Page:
Wednesday, April 18, 2012
There are cliches for a reason, and Dr. Nikisha G. Ware, the executive director of the Mississippi Learning Institute is an example of one: Dynamite comes in small packages. The 4-foot-9 diminutive mother of two is a bundle of articulate, expressive energy that radiates with enthusiasm and intelligence. The 38-year-old Jackson native—"my mother still lives on the same street where I grew up," she says—has a bright and easy smile.
Ware graduated from Murrah High School in 1991 and attended Tougaloo College on a piano scholarship, graduating in 1995. She taught choir in several of Mississippi's public schools and will start teaching her own children piano this summer. (They are already learning the trumpet from their father.)
Ware received a master's in music education from Florida State University in 1998 and a doctorate in community college leadership from Mississippi State University in 2010.
At the Mississippi Learning Institute, located on the Jackson State University campus, Ware leads Mississippi's only partnership between a public school system and a university. This partnership provides professional training and development to teachers in the areas of reading, literacy and instructional strategies to improve student learning.
The institute recently expanded and is providing training that helps families in the Washington Addition neighborhood get children ready for kindergarten with the premise that "parents are the child's first teachers." The institute is funded through grants from various organizations such as the U.S. Department of Education, the Barksdale Reading Institute and, most recently, the Kellogg Foundation.
Ware lives in Jackson with her family, who she calls "The Kings," explaining that they are all named for biblical kings. She and her husband, Dr. David Ware (an associate professor of music at JSU from Anguilla, Miss.), adopted their first son and named him Solomon, and when their youngest son was born, they named him Asa.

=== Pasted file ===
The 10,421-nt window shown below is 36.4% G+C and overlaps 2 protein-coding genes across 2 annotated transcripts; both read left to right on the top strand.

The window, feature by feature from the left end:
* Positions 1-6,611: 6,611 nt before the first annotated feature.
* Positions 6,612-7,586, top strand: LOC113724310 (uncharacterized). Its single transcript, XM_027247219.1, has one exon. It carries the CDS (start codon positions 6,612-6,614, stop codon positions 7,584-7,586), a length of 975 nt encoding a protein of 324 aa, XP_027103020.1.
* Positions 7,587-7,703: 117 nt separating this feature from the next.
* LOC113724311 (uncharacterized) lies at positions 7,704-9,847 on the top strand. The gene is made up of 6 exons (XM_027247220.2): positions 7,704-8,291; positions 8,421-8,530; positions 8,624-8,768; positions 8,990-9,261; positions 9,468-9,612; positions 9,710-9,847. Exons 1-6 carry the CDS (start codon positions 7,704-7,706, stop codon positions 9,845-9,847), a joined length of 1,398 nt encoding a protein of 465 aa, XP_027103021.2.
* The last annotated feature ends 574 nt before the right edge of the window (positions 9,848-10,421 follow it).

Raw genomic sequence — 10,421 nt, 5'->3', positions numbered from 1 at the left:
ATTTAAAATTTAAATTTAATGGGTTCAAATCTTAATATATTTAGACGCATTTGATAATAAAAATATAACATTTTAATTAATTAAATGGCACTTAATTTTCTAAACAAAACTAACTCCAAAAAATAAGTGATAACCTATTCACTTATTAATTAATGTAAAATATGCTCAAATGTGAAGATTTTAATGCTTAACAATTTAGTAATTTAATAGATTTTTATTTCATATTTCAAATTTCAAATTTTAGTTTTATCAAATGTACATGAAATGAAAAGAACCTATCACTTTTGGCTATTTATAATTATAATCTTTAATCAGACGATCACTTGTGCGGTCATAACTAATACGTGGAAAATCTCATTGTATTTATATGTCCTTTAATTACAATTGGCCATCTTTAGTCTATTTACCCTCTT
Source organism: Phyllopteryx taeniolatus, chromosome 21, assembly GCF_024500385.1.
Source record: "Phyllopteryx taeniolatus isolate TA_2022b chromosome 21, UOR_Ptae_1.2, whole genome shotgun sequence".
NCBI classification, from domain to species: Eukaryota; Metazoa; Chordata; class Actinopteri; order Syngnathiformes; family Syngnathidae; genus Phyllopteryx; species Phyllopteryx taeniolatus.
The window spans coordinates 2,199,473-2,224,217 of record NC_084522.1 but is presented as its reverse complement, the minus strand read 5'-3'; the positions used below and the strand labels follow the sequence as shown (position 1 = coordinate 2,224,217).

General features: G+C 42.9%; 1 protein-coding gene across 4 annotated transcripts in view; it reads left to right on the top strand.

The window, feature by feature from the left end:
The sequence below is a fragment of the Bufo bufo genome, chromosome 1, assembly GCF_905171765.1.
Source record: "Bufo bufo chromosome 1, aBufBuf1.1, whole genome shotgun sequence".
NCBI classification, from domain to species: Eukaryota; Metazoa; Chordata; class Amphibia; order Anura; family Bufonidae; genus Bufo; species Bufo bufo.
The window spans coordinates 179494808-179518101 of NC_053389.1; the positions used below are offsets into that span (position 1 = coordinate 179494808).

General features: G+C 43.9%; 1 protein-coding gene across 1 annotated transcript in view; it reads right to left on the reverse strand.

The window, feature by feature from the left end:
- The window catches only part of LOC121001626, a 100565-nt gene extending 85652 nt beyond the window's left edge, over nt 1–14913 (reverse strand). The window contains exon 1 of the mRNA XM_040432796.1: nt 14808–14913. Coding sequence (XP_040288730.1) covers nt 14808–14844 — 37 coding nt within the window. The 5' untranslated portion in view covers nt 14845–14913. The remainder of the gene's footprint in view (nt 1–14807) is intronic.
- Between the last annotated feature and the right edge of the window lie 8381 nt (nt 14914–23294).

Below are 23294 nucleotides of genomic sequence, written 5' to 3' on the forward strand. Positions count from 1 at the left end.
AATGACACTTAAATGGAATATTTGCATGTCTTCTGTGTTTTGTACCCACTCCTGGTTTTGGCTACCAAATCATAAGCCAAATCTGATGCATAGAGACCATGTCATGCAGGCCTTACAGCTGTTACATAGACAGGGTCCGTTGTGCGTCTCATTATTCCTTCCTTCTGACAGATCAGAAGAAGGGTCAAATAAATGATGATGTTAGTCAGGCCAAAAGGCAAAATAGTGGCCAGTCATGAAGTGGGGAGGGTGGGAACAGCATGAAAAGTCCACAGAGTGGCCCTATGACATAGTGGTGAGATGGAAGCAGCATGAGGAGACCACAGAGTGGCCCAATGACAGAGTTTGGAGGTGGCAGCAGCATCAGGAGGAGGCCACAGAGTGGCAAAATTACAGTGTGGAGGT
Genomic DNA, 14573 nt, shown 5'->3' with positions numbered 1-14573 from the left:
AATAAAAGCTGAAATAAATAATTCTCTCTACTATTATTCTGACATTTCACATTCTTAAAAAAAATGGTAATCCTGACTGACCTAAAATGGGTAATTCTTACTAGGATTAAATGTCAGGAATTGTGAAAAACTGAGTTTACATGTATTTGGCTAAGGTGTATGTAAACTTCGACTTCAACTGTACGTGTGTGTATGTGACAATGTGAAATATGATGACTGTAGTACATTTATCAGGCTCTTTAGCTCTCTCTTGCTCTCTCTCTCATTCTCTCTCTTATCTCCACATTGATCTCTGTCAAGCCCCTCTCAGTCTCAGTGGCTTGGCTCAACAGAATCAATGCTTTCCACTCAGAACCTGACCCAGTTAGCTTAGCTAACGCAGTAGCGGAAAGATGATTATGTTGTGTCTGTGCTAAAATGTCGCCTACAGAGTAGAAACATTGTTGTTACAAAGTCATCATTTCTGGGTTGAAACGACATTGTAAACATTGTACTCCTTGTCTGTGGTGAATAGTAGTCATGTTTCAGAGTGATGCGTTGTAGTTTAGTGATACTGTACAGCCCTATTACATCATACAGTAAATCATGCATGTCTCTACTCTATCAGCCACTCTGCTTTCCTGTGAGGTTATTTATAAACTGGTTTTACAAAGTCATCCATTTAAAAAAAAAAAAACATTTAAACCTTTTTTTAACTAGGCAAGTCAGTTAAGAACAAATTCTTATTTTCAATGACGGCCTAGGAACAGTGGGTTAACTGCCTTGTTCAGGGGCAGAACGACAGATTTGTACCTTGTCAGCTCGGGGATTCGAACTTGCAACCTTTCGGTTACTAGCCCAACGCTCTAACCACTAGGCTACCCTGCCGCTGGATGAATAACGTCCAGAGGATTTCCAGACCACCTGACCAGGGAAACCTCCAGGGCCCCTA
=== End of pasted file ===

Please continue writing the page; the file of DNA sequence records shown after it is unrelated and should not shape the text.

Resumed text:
"As an educator who loves Jackson, I recognize that it has everything: a law school, a medical school, wonderful public schools, great four-year institutions, (and) historical and state-of-the-art museums," she says.
Ware also sees areas where the city can improve. "Jackson needs leadership in all aspects and in all levels of government--leadership matters," she says. "Lead from where you are. You don't have to be the police chief to make your streets safe. Policing is a community job. Supporting your community is your job. Finding and supporting the right candidate is your job."
When considering elected leaders, she is quite blunt: Bring excellence; "otherwise, we are going to free up your future."
This woman is absolutely magnificent. She believes in her job and has commited herself to the education of our young people (and has done so for many years). Great person of the day!
Hats off to Dr. Ware! We need more like her! Her attitude and perspective about Jackson is "spot on"!